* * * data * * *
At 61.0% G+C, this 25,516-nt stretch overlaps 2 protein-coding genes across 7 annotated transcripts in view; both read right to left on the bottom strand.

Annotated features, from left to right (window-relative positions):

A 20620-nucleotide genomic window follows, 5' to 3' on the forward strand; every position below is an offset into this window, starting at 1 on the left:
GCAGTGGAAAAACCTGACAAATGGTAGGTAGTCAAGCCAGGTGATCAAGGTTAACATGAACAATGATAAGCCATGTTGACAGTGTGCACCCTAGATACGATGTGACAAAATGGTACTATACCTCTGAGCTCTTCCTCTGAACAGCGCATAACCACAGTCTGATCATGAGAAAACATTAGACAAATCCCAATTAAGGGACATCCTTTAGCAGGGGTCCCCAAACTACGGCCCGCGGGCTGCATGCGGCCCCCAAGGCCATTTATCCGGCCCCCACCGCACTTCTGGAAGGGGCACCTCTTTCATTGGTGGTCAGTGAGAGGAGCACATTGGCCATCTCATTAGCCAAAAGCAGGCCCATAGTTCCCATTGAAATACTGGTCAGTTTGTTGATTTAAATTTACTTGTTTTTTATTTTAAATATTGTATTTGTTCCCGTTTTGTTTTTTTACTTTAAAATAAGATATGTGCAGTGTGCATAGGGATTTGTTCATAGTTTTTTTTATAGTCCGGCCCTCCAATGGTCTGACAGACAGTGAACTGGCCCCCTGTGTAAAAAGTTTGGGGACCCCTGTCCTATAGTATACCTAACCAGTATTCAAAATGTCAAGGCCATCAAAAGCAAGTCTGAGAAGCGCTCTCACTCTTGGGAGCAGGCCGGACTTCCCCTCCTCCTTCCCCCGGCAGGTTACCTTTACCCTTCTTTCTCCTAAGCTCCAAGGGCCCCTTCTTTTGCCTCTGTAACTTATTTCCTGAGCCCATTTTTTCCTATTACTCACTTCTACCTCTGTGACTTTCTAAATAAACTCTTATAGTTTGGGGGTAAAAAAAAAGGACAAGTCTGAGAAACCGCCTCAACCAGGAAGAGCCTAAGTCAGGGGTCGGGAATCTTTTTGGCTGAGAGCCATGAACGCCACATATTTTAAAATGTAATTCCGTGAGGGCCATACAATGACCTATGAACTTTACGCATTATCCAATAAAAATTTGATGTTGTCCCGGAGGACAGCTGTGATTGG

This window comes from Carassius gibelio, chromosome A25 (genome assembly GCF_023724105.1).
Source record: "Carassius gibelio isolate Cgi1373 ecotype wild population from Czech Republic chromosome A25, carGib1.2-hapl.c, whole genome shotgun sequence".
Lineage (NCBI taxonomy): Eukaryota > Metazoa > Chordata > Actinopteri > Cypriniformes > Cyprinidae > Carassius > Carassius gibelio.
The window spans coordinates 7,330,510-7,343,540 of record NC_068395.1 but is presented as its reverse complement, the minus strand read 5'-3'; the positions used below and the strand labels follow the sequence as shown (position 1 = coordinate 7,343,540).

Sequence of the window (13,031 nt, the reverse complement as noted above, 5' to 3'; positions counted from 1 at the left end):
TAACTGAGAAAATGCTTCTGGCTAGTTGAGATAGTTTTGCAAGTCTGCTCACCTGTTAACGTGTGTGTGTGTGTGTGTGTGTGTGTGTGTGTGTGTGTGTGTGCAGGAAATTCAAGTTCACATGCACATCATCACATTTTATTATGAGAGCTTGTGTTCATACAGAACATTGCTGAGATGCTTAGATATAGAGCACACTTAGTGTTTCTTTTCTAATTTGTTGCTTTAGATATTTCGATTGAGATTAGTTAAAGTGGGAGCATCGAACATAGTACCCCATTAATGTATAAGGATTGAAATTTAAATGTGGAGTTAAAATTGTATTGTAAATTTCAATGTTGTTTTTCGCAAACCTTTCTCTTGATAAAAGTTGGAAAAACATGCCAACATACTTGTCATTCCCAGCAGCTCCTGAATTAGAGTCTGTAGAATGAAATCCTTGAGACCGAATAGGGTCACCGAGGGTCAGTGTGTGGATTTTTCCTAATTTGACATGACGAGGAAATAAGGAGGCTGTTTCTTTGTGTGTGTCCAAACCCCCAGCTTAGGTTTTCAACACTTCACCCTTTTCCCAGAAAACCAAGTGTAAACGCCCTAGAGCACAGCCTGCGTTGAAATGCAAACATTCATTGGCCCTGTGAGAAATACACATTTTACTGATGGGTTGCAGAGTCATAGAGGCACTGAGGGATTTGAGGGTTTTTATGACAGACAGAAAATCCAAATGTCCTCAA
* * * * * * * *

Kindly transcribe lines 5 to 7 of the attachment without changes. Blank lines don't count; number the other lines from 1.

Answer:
This window comes from Carassius gibelio, chromosome A25 (genome assembly GCF_023724105.1).
Source record: "Carassius gibelio isolate Cgi1373 ecotype wild population from Czech Republic chromosome A25, carGib1.2-hapl.c, whole genome shotgun sequence".
Lineage (NCBI taxonomy): Eukaryota > Metazoa > Chordata > Actinopteri > Cypriniformes > Cyprinidae > Carassius > Carassius gibelio.